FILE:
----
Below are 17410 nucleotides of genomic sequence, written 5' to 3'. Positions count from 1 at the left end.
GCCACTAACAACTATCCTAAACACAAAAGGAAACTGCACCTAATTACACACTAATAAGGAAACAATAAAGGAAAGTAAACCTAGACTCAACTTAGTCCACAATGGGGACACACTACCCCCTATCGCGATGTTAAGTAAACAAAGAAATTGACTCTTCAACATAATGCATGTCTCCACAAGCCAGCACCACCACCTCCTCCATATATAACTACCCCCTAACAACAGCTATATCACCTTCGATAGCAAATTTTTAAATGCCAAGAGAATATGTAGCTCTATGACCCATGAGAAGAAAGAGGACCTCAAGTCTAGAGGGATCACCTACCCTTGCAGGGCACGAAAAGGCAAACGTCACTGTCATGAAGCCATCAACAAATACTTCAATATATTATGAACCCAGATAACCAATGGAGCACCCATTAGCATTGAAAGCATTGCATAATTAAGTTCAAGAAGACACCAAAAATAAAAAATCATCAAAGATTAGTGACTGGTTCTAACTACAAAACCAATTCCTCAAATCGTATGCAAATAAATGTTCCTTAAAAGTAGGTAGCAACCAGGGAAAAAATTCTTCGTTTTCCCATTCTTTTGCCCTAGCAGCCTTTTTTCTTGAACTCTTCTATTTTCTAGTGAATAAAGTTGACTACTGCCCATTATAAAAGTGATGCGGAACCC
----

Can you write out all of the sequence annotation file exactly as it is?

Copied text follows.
Below are 17410 nucleotides of genomic sequence, written 5' to 3'. Positions count from 1 at the left end.
GCCACTAACAACTATCCTAAACACAAAAGGAAACTGCACCTAATTACACACTAATAAGGAAACAATAAAGGAAAGTAAACCTAGACTCAACTTAGTCCACAATGGGGACACACTACCCCCTATCGCGATGTTAAGTAAACAAAGAAATTGACTCTTCAACATAATGCATGTCTCCACAAGCCAGCACCACCACCTCCTCCATATATAACTACCCCCTAACAACAGCTATATCACCTTCGATAGCAAATTTTTAAATGCCAAGAGAATATGTAGCTCTATGACCCATGAGAAGAAAGAGGACCTCAAGTCTAGAGGGATCACCTACCCTTGCAGGGCACGAAAAGGCAAACGTCACTGTCATGAAGCCATCAACAAATACTTCAATATATTATGAACCCAGATAACCAATGGAGCACCCATTAGCATTGAAAGCATTGCATAATTAAGTTCAAGAAGACACCAAAAATAAAAAATCATCAAAGATTAGTGACTGGTTCTAACTACAAAACCAATTCCTCAAATCGTATGCAAATAAATGTTCCTTAAAAGTAGGTAGCAACCAGGGAAAAAATTCTTCGTTTTCCCATTCTTTTGCCCTAGCAGCCTTTTTTCTTGAACTCTTCTATTTTCTAGTGAATAAAGTTGACTACTGCCCATTATAAAAGTGATGCGGAACCC